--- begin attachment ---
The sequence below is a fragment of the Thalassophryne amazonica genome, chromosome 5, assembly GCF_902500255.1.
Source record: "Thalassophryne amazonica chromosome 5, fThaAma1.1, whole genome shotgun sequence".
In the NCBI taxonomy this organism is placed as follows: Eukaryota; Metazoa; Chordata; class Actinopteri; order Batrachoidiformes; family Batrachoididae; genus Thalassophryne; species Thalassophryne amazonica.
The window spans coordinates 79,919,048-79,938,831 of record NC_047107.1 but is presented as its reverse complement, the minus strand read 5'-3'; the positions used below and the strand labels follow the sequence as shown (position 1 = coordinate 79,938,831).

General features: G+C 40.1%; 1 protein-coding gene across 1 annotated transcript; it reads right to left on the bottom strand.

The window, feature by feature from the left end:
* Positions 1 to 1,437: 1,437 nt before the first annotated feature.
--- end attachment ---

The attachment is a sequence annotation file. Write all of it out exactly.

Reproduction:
The sequence below is a fragment of the Thalassophryne amazonica genome, chromosome 5, assembly GCF_902500255.1.
Source record: "Thalassophryne amazonica chromosome 5, fThaAma1.1, whole genome shotgun sequence".
In the NCBI taxonomy this organism is placed as follows: Eukaryota; Metazoa; Chordata; class Actinopteri; order Batrachoidiformes; family Batrachoididae; genus Thalassophryne; species Thalassophryne amazonica.
The window spans coordinates 79,919,048-79,938,831 of record NC_047107.1 but is presented as its reverse complement, the minus strand read 5'-3'; the positions used below and the strand labels follow the sequence as shown (position 1 = coordinate 79,938,831).

General features: G+C 40.1%; 1 protein-coding gene across 1 annotated transcript; it reads right to left on the bottom strand.

The window, feature by feature from the left end:
* Positions 1 to 1,437: 1,437 nt before the first annotated feature.